Blood clot contraction plays an important role in hemostasis because it seals a vessel injury, approximates wound edges and restores blood flow past obstructive thrombi. The process is governed by contraction of activated platelets and requires the interaction of platelets with fibrin, however, many aspects of this process are not fully understood. Despite the biological and medical importance, clot contraction has been systematically studied neither in research nor in clinical laboratories. One reason for that is the lack of methodology to follow and quantify clot contraction dynamics. We have developed a novel method to assess blood clot contraction in vitro and successfully applied this technique to investigate the effects of calcium ions, factor XIIIa activity, and different thrombin concentrations and on the rate and degree of clot contraction.

The new technique to quantify the kinetics of blood clot contraction is based on the continuous tracking of dynamics of clot size by sensing changes in the light scattering of the clot over time followed by computational processing of the images. The optical platform for this method is the commercially available Thrombodynamics Analyser System (HemaCore, Moscow, Russia) initially designed to monitor the directional growth of a plasma clot triggered on one side of a cuvette with immobilized tissue factor. A standard procedure to analyze clot contraction with this instrument is described next. Plastic cuvettes 12 x 7 x 1 mm are pre-lubricated with a detergent to prevent attachment of fibrin to the walls, which precludes clot contraction. Fresh citrated human blood is incubated with calcium chloride (2 mM final concentration) at 37°C for 3 minutes followed by addition of 1 U/ml of freshly thawed thrombin to initiate blood clotting and platelet activation. Thrombin-activated whole blood sample (80 µl) is quickly transferred to the cuvette, which is placed into the thermostatic chamber (37°C) between a red LED and an optical sensor (CCD camera). The clot contraction is monitored by taking images every 15 seconds over 20 minutes or more. Off-line automated computational analysis of the serial images provides a kinetic curve plotted as the degree of contraction (% retracted clot volume) as a function of time. This curve is characterized by the following parameters: lag period (min), average contraction velocity (Δ clot volume/time), final degree of contraction (%), time to reach 1/4 and 1/2 of the final contraction (min), and area under the curve (a.u.).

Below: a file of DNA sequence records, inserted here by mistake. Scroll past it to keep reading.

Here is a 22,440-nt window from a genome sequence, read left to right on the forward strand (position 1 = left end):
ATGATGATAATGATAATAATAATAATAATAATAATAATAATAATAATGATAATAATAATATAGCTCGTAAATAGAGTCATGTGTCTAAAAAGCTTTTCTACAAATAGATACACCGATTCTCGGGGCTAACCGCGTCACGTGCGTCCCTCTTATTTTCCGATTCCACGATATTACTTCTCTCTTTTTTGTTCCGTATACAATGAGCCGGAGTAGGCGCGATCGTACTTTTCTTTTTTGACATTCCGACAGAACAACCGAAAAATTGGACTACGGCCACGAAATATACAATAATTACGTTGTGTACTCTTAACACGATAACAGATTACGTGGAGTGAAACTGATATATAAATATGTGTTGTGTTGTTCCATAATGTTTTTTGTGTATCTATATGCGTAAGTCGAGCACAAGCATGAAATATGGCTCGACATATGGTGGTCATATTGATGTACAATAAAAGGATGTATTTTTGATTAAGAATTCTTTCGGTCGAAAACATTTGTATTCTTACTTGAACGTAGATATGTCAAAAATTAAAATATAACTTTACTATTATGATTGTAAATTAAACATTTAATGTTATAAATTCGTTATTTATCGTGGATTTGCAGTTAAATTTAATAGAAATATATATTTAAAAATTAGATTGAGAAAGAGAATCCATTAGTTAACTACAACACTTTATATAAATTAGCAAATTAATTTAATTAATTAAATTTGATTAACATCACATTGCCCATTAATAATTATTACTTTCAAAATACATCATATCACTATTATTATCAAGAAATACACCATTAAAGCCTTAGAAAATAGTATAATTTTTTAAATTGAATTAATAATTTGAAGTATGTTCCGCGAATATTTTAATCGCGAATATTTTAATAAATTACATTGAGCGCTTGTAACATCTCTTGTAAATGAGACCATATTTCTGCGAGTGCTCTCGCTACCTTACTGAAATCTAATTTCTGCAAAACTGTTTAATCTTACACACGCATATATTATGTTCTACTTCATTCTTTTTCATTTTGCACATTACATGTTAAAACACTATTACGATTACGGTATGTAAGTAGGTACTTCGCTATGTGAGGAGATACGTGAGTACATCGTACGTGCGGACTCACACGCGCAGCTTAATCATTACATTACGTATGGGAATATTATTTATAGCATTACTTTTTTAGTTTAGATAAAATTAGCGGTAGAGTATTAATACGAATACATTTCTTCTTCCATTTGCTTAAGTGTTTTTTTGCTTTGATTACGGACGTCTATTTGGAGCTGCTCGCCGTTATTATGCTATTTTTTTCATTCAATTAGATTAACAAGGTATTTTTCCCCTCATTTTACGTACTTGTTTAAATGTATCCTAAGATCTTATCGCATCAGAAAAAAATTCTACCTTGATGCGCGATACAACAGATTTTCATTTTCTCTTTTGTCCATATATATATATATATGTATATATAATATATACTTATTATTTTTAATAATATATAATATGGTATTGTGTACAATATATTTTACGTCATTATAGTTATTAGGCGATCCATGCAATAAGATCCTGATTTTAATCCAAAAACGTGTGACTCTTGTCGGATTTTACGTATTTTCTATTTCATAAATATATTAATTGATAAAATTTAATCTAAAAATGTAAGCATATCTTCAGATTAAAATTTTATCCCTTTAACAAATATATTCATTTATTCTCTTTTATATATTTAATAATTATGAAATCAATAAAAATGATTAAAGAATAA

A general conclusion based on the examination of about 100 kinetic curves is that clot contraction is a non-monotonic process and has at least two phases characterized by distinct rates. Variation of [Ca2+] from zero up to 10 mM revealed that exogenous Ca2+ was not indispensable for clot contraction to occur; however, the clots formed without addition of Ca2+ were less stable and often extruded red blood cells from the clot during contraction (likely due to impaired fibrin cross-linking with factor XIIIa). Recalcification of blood with 2 or 5 mM Ca2+ stabilized the clot, preventing the red blood cell fallout, but had no significant effect on the contraction kinetics. When added at a final concentration of 10 mM, Ca2+ partially inhibited clot contraction as confirmed by significantly reduced average velocity and the degree of retraction compared to the Ca2+-free conditions, perhaps due to suppression of platelet function. These findings indicate that 2 to 5 mM [Ca2+] is optimal for contraction of a whole blood clot in vitro. To see if clot contraction and stability depends on the cross-linking catalyzed by factor XIIIa, we studied clot contraction in the presence of 1 mM iodoacetamide, a potent inhibitor of the transglutaminase activity. Iodoacetamide did not affect blood clot formation but abolished clot shrinkage, confirming that the enzymatic activity of factor XIIIa is essential for clot contraction. As expected, blood clot contraction depended on thrombin concentration within a 0.1-1.0 U/ml range. Thrombin enhanced the rate and degree of clot contraction in a dose-dependent manner.

In summary, we developed an accurate and simple assay for blood clot contraction which can be used for research and may be potentially useful for in vitro diagnostics.

(Research supported by the Program of Competitive Growth of Kazan Federal University)


Ataullakhanov:HemaCore LLC: Employment, Membership on an entity's Board of Directors or advisory committees.

Author notes


Asterisk with author names denotes non-ASH members.

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